Description Usage Arguments Details Value Note Author(s) References Examples
Generates a density based clustering of arbitrary shape as introduced in Ester et al. (1996).
1 2 3 4 5 6 7 8 9  dbscan(data, eps, MinPts = 5, scale = FALSE, method = c("hybrid", "raw",
"dist"), seeds = TRUE, showplot = FALSE, countmode = NULL)
## S3 method for class 'dbscan'
print(x, ...)
## S3 method for class 'dbscan'
plot(x, data, ...)
## S3 method for class 'dbscan'
predict(object, data, newdata = NULL,
predict.max=1000, ...)

data 
data matrix, data.frame, dissimilarity matrix or

eps 
Reachability distance, see Ester et al. (1996). 
MinPts 
Reachability minimum no. of points, see Ester et al. (1996). 
scale 
scale the data if 
method 
"dist" treats data as distance matrix (relatively fast but memory expensive), "raw" treats data as raw data and avoids calculating a distance matrix (saves memory but may be slow), "hybrid" expects also raw data, but calculates partial distance matrices (very fast with moderate memory requirements). 
seeds 
FALSE to not include the 
showplot 
0 = no plot, 1 = plot per iteration, 2 = plot per subiteration. 
countmode 
NULL or vector of point numbers at which to report progress. 
x 
object of class 
object 
object of class 
newdata 
matrix or data.frame with raw data to predict. 
predict.max 
max. batch size for predictions. 
... 
Further arguments transferred to plot methods. 
Clusters require a minimum no of points (MinPts) within a maximum distance (eps) around one of its members (the seed). Any point within eps around any point which satisfies the seed condition is a cluster member (recursively). Some points may not belong to any clusters (noise).
We have clustered a 100.000 x 2 dataset in 40 minutes on a Pentium M 1600 MHz.
print.dbscan
shows a statistic of the number of points
belonging to the clusters that are seeds and border points.
plot.dbscan
distinguishes between seed and border points by
plot symbol.
predict.dbscan
gives out a vector of predicted clusters for the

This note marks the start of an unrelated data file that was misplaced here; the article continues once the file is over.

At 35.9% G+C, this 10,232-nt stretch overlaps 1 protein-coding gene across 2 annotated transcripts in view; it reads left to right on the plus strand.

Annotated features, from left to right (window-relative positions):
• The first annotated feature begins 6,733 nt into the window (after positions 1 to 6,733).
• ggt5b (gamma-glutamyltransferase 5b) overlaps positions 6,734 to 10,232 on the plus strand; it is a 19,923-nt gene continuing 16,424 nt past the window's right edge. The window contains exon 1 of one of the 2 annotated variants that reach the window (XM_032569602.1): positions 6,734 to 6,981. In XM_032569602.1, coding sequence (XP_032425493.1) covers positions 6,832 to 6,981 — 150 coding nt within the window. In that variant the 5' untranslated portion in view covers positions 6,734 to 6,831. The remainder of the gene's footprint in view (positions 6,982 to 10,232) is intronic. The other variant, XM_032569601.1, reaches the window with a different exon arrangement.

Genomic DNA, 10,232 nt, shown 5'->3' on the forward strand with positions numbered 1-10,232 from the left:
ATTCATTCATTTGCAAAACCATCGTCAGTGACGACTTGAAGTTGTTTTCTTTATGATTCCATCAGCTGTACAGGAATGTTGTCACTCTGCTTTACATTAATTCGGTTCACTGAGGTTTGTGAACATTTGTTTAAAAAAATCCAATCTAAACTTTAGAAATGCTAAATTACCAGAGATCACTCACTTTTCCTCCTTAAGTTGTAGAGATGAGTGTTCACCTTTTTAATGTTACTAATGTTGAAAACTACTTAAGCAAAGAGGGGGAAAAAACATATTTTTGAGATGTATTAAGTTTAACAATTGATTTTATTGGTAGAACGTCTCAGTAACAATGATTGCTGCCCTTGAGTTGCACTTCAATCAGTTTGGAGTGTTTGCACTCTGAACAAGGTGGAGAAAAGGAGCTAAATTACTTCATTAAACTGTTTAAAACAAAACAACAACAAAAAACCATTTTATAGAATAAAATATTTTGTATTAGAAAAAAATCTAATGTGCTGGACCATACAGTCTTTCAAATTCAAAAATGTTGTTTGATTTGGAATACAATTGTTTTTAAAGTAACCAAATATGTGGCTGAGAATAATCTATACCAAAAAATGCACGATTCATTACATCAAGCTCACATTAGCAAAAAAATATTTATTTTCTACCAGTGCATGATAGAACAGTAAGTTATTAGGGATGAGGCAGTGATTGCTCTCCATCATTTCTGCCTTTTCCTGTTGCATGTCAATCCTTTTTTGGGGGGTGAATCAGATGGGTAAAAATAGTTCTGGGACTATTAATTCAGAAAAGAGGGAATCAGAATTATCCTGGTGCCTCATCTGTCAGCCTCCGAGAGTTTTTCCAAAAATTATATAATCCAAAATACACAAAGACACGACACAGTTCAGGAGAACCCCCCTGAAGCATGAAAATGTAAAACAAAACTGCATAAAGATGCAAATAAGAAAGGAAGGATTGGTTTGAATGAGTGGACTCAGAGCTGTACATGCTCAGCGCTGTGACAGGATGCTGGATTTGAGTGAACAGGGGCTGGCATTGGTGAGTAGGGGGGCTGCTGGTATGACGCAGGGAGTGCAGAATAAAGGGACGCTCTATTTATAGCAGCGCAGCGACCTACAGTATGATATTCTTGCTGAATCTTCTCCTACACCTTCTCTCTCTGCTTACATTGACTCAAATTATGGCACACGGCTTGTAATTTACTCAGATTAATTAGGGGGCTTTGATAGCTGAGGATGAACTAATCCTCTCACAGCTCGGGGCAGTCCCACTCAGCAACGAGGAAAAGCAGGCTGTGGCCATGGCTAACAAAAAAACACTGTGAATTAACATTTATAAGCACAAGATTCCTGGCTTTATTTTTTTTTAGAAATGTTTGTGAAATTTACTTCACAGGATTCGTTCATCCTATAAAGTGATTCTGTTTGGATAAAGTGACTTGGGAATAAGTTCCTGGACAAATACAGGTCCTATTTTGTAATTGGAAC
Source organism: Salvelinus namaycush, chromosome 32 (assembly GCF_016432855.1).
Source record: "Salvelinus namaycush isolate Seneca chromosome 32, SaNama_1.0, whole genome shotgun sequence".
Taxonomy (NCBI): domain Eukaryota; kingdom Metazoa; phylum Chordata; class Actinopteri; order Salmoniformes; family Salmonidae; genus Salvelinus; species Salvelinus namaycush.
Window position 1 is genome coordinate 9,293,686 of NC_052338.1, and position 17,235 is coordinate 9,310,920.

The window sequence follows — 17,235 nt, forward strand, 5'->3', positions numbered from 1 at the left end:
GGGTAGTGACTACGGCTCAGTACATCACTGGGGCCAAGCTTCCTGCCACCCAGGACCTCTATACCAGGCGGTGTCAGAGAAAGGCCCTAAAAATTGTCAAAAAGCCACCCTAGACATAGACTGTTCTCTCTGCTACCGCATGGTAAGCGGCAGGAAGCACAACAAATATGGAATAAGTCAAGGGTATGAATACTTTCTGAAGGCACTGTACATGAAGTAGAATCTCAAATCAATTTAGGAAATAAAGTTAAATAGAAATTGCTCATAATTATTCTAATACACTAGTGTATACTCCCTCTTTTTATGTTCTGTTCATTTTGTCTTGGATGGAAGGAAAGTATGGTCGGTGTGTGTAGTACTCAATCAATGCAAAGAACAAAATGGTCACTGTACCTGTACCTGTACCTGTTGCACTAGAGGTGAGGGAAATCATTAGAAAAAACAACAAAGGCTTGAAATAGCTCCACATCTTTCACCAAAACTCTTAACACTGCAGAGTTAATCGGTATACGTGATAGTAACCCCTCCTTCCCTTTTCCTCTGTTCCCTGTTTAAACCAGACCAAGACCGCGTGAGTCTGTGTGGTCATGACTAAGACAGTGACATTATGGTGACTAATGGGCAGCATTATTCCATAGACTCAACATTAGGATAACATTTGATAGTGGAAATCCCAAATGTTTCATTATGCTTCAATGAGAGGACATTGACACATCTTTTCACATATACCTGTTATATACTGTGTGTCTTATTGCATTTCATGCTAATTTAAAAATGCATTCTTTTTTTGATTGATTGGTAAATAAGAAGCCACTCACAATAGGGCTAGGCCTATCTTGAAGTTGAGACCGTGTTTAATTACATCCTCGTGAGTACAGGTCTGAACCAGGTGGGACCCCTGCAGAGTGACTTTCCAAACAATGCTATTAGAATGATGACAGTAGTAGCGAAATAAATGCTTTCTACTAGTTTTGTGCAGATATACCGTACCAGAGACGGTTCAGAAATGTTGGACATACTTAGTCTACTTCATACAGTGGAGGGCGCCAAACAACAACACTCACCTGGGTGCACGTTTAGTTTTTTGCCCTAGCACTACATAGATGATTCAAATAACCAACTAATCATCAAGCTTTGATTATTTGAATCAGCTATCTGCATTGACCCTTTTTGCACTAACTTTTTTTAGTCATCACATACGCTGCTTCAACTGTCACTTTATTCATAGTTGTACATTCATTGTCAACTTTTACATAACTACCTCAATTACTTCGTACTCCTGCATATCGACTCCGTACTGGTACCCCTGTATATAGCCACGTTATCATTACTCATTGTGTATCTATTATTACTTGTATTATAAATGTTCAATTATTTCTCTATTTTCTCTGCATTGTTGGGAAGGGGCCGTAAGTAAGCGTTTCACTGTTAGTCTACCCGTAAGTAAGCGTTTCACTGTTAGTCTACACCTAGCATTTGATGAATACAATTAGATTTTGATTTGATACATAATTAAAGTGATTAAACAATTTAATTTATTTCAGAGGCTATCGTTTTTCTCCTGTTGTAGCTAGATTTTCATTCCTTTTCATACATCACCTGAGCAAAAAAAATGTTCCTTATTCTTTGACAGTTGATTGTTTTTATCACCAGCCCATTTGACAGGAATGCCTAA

points in newdata
.
dbscan
gives out
an object of class 'dbscan' which is a LIST with components
cluster 
integer vector coding cluster membership with noise observations (singletons) coded as 0 
isseed 
logical vector indicating whether a point is a seed (not border, not noise) 
eps 
parameter eps 
MinPts 
parameter MinPts 
this is a simplified version of the original algorithm (no KDtrees used), thus we have o(n^2) instead of o(n*log(n))
Jens Oehlschlaegel, based on a draft by Christian Hennig.
Martin Ester, HansPeter Kriegel, Joerg Sander, Xiaowei Xu (1996). A DensityBased Algorithm for Discovering Clusters in Large Spatial Databases with Noise. Institute for Computer Science, University of Munich. Proceedings of 2nd International Conference on Knowledge Discovery and Data Mining (KDD96).
1 2 3 4 5 6 7 8 9 10 11 12 13 14 15 16 17 18 19 20 21 22 23 24 25  set.seed(665544)
n < 600
x < cbind(runif(10, 0, 10)+rnorm(n, sd=0.2), runif(10, 0, 10)+rnorm(n,
sd=0.2))
par(bg="grey40")
ds < dbscan(x, 0.2)
# run with showplot=1 to see how dbscan works.
ds
plot(ds, x)
x2 < matrix(0,nrow=4,ncol=2)
x2[1,] < c(5,2)
x2[2,] < c(8,3)
x2[3,] < c(4,4)
x2[4,] < c(9,9)
predict(ds, x, x2)
n < 600
x < cbind((1:3)+rnorm(n, sd=0.2), (1:3)+rnorm(n, sd=0.2))
# Not run, but results from my machine are 0.105  0.068  0.255:
# system.time(ds < dbscan(x, 0.3, countmode=NULL, method="raw"))[3]
# system.time(dsb < dbscan(x, 0.3, countmode=NULL, method="hybrid"))[3]
# system.time(dsc < dbscan(dist(x), 0.3, countmode=NULL,
# method="dist"))[3]

dbscan Pts=600 MinPts=5 eps=0.2
0 1 2 3 4 5 6 7 8 9 10 11
border 28 4 4 8 5 3 3 4 3 4 6 4
seed 0 50 53 51 52 51 54 54 54 53 51 1
total 28 54 57 59 57 54 57 58 57 57 57 5
[1] 4 9 0 0
Add the following code to your website.
For more information on customizing the embed code, read Embedding Snippets.